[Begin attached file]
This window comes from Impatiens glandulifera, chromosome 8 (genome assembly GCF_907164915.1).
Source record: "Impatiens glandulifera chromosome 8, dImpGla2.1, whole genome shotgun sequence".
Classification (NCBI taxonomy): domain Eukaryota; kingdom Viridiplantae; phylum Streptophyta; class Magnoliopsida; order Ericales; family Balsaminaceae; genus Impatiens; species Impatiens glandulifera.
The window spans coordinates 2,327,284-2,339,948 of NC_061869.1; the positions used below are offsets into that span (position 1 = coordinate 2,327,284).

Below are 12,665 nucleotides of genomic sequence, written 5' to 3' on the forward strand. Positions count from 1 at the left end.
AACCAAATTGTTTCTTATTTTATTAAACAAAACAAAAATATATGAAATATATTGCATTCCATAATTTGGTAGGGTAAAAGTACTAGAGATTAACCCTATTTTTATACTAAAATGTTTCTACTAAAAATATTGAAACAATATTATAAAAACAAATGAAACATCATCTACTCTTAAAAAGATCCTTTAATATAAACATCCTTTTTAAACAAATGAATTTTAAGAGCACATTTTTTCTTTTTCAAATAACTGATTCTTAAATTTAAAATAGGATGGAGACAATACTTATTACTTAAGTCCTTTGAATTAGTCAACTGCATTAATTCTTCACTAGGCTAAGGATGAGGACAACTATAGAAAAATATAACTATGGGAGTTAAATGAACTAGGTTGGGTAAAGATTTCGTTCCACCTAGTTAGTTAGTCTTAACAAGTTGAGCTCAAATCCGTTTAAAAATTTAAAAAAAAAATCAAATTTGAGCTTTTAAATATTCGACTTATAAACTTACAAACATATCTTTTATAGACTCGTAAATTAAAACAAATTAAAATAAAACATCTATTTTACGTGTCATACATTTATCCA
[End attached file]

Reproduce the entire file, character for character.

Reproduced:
This window comes from Impatiens glandulifera, chromosome 8 (genome assembly GCF_907164915.1).
Source record: "Impatiens glandulifera chromosome 8, dImpGla2.1, whole genome shotgun sequence".
Classification (NCBI taxonomy): domain Eukaryota; kingdom Viridiplantae; phylum Streptophyta; class Magnoliopsida; order Ericales; family Balsaminaceae; genus Impatiens; species Impatiens glandulifera.
The window spans coordinates 2,327,284-2,339,948 of NC_061869.1; the positions used below are offsets into that span (position 1 = coordinate 2,327,284).

Below are 12,665 nucleotides of genomic sequence, written 5' to 3' on the forward strand. Positions count from 1 at the left end.
AACCAAATTGTTTCTTATTTTATTAAACAAAACAAAAATATATGAAATATATTGCATTCCATAATTTGGTAGGGTAAAAGTACTAGAGATTAACCCTATTTTTATACTAAAATGTTTCTACTAAAAATATTGAAACAATATTATAAAAACAAATGAAACATCATCTACTCTTAAAAAGATCCTTTAATATAAACATCCTTTTTAAACAAATGAATTTTAAGAGCACATTTTTTCTTTTTCAAATAACTGATTCTTAAATTTAAAATAGGATGGAGACAATACTTATTACTTAAGTCCTTTGAATTAGTCAACTGCATTAATTCTTCACTAGGCTAAGGATGAGGACAACTATAGAAAAATATAACTATGGGAGTTAAATGAACTAGGTTGGGTAAAGATTTCGTTCCACCTAGTTAGTTAGTCTTAACAAGTTGAGCTCAAATCCGTTTAAAAATTTAAAAAAAAAATCAAATTTGAGCTTTTAAATATTCGACTTATAAACTTACAAACATATCTTTTATAGACTCGTAAATTAAAACAAATTAAAATAAAACATCTATTTTACGTGTCATACATTTATCCA